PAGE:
An hour before dawn on July 30, explosions shook the classrooms and the courtyard, all packed with people.

Mahmoud Jaser was camped outside with his sons.

"We were sleeping when the attack started. As we woke up, it got worse," he said.

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5:23pm

Thu May 14, 2015
Parallels

Why Everyone's Talking About Israel's New Justice Minister

Originally published on Fri May 15, 2015 3:33 pm

Ayelet Shaked of the right-wing Jewish Home party, shown here on May 6, is Israel's new justice minister. During her two years in parliament, she called for bringing more conservative judges to Israel's highest court.
Gali Tibbon AFP/Getty Images

Among the faces in Israeli Prime Minister Benjamin Netanyahu's new right-wing government, one is drawing particular attention: Ayelet Shaked, the new justice minister.

Shaked is secular, lives in liberal Tel Aviv, and has a background in the high-tech industry. Ari Soffer, the managing editor of Israel National News, calls her a patriot.

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3:43am

Mon May 11, 2015
Parallels

With Small Shifts, Israel Eases Restrictions On Some Palestinians

Originally published on Mon May 11, 2015 11:16 am

For many commuters, standing in the parking lot after driving to work wouldn't be noteworthy. But for rheumatologist Anas Muhana, it's a big deal. He's one of only 100 Palestinian West Bank residents now permitted to drive his own car, with its white-and-green plates, to his job in Israel. The Israeli military banned Palestinian-plated cars for the past 15 years.
Emily Harris NPR

Early one morning a couple of weeks ago, rheumatologist Anas Muhana got into his 2008 tan Mercedes jeep, turned on the ignition and drove from his home in Ramallah to his work at Al-Makassed Hospital in East Jerusalem.

It was the first time he had been allowed to do this in 15 years.

Muhana is Palestinian. His car has a green and white Palestinian license plate. And in 2000, at the start of the second intifada, Israel stopped allowing cars with Palestinian plates to cross checkpoints from the West Bank.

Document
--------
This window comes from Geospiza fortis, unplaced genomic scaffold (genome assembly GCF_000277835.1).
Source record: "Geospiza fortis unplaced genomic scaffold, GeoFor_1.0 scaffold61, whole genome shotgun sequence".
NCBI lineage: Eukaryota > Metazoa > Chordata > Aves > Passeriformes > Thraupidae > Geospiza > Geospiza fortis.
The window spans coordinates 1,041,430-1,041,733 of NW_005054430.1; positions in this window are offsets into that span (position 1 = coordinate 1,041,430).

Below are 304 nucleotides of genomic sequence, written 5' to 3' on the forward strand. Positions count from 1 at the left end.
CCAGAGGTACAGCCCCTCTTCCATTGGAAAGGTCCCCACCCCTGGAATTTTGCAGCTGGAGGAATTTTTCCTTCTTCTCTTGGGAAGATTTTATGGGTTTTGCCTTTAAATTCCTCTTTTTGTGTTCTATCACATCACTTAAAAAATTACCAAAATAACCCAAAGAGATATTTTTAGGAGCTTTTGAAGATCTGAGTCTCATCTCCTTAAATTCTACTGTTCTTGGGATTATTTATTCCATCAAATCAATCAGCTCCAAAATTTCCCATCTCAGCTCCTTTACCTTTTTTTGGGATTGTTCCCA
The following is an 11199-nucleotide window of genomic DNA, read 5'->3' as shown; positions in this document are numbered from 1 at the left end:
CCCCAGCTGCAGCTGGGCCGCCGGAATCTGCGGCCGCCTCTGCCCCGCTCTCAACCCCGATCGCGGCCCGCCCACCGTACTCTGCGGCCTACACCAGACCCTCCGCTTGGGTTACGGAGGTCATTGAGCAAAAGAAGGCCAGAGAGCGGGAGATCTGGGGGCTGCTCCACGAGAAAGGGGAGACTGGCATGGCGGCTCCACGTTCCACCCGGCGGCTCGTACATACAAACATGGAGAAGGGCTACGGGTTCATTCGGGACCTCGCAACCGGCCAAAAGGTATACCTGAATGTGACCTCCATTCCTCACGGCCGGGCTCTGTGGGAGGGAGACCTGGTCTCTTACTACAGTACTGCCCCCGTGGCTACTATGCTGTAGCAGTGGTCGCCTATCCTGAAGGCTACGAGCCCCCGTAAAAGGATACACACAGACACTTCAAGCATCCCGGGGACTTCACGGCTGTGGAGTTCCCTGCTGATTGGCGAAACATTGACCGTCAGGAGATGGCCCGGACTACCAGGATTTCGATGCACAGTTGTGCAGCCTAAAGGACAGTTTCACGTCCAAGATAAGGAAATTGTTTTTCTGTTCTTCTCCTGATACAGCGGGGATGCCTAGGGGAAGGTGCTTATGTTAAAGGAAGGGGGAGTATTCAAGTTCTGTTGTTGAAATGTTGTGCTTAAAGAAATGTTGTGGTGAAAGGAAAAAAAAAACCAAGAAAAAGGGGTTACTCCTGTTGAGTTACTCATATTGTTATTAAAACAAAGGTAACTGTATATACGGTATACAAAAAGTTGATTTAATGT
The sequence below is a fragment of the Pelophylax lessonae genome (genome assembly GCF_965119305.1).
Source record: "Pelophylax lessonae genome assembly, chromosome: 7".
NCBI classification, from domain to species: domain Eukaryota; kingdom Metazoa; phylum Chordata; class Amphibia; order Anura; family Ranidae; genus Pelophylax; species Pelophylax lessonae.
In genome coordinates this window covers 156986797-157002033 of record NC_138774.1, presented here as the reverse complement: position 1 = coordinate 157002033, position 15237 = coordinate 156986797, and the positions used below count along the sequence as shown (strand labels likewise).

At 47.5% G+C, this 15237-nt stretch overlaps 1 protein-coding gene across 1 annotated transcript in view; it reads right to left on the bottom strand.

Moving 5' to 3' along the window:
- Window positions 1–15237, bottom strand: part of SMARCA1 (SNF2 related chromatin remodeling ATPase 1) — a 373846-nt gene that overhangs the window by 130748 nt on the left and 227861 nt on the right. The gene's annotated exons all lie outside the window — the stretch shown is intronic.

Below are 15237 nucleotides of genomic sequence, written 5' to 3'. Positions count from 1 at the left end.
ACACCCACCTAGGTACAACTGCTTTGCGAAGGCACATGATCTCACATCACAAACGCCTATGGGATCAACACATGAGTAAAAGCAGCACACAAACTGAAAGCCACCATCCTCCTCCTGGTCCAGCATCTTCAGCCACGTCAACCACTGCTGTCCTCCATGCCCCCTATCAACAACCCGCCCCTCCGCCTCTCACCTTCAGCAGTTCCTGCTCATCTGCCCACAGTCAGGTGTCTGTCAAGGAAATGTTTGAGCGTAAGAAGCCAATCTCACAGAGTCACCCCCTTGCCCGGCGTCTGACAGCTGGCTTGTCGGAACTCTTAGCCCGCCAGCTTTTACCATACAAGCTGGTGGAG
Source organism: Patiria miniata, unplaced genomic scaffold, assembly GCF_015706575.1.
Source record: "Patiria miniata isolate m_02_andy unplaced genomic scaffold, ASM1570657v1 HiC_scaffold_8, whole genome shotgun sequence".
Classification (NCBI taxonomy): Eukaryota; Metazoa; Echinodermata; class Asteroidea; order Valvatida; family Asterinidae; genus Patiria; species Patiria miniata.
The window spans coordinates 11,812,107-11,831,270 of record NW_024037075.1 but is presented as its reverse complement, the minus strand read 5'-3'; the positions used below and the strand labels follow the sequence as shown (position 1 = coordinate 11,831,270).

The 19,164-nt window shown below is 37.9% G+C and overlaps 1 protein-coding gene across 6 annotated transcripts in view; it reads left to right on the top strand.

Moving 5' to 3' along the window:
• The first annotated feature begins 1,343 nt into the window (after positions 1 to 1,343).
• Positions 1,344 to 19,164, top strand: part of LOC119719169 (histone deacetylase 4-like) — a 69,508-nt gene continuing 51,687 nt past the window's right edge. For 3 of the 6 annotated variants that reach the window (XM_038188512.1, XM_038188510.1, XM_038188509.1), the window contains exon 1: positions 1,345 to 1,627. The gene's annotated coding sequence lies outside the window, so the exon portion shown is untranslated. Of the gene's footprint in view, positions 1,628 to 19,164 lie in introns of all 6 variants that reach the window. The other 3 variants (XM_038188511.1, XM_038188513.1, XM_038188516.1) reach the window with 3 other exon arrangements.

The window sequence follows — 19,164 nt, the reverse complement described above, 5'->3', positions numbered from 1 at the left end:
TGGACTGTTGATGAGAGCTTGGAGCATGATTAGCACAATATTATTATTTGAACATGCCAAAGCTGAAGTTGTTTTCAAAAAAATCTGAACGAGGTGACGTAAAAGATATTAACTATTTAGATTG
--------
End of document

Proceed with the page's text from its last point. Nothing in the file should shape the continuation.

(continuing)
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5:59pm

Mon May 4, 2015
Parallels

Israeli Soldiers: Lax Rules In Gaza War Led To Indiscriminate Fire

Originally published on Tue May 5, 2015 2:02 am

Palestinian girls walk past buildings in Gaza City that were destroyed during the 50-day war between Israel and Hamas militants in the summer of 2014. Dozens of Israeli soldiers have now given testimonials saying that indiscriminate firing was tolerated, or even encouraged at times.
Thomas Coex AFP/Getty Images

More than 60 Israeli soldiers who took part in last summer's war in Gaza have offered firsthand combat stories. Many said they felt their orders went too far, leading to indiscriminate fire and Palestinian civilian deaths.

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6:20pm

Wed April 29, 2015
Goats and Soda

Israeli Dads Welcome Surrogate-Born Baby In Nepal On Earthquake Day

Originally published on Thu April 30, 2015 12:19 am

Now this is an international baby: Born to a surrogate mom in Nepal (who was implanted with an egg from a South African donor) and now living in Israel with his parents, Amir Vogel Greengold (left) and Gilad Greengold.
Emily Harris NPR

The sperm came from Israel. It was frozen and flown to Thailand, where a South African egg donor awaited. After the egg was fertilized, the embryo traveled to Nepal and was implanted in the Indian woman who agreed to serve as the surrogate mother.

And roughly nine months later, there was a big, bouncing earthquake.

The world of international surrogacy is ... pretty complicated.